Kate is working on a personal project, which, when ready, “could end up helping a lot of other horses.” She told me she “wasn’t quite ready to share,” what her venture was, but I managed to pry some information out of her.

Bright boy

Casper Royall, 17, grandson of an OPEN founder and son of its horse trainer, has enjoyed employing vault training (a type of gymnastics on horseback) with Rupert, a Haflinger horse, who will soon be up for adoption by OPEN.

Casper Royall, 17, grandson of an OPEN founder and son of its horse trainer, has enjoyed employing vault training (a type of gymnastics on horseback) with Rupert, a Haflinger horse, who will soon be up for adoption by OPEN.

Her project is Rupert, whom she calls a “very special guy.” He’s an 8-year-old, 13.2 hand, red sorrel Haflinger/Mustang cross with a flaxen mane and tail. He came to OPEN well-trained, and with no special needs or vices, by a woman who simply decided to get out of horses; who knew by donating him to OPEN his sale price could go a long way toward helping to further fund the rescue operation.

While not a beginner’s horse, simply because he responds better to a confident rider who can be his leader, he will make a good adult or capable child’s horse. Both the Haflinger and Mustang breeds, while often can be smaller in height, are known to be extremely strong and able to carry heavy loads.

During her time spent riding him, Kate’s been overjoyed to discover the many things Rupert already knows how to do. She’s also taken his training a step further by teaching him to lay down for someone to get on his back.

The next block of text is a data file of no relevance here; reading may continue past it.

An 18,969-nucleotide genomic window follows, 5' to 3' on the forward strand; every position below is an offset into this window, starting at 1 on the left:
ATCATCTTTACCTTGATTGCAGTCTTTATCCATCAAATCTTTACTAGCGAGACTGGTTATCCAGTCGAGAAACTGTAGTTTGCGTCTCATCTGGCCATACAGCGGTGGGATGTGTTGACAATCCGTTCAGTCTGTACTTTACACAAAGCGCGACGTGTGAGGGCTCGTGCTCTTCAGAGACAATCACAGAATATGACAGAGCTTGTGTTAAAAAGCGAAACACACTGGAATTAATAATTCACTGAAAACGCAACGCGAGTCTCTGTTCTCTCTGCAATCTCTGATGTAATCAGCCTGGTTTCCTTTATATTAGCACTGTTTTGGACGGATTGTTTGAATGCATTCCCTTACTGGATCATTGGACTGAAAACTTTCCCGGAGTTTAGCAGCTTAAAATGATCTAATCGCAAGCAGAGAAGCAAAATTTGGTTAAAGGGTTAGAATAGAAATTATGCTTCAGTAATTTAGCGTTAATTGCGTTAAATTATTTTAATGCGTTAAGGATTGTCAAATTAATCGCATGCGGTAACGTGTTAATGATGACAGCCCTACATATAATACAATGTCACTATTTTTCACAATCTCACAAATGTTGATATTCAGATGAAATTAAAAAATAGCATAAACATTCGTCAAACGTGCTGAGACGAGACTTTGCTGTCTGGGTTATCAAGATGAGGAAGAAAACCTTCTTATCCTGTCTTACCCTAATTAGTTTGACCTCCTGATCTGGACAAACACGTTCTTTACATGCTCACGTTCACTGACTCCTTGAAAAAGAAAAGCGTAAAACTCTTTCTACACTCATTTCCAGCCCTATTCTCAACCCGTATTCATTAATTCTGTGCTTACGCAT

Her son Casper, 17, is working with Rupert to learn horse vaulting. In vaulting, riders perform acrobatic and dance maneuvers on horseback.

Casper, who goes to Sequim High School, is a baseball player and a natural athlete who has ridden “since a baby,” said his mom. She said he already has Rupert calmly accepting him vaulting over his back from one side to another, standing on his back and making other moves.

“He’s just a fantastic horse who’s going to be very special for someone,” said Kate.

For more information, and to learn about other horses available for adoption, visit the Facebook page ‘OPEN (Olympic Peninsula Equine Network) Community group’ or leave your name and number on its message line at 360-207-1688. OPEN is located at 251 Roupe Road in Sequim.

________

Karen Griffiths’ column, Peninsula Horseplay, appears the second and fourth Saturday of each month.

If you have a horse event, clinic or seminar you would like listed, please email Griffiths at kbg@olympus.net at least two weeks in advance. You can also call her at 360-460-6299.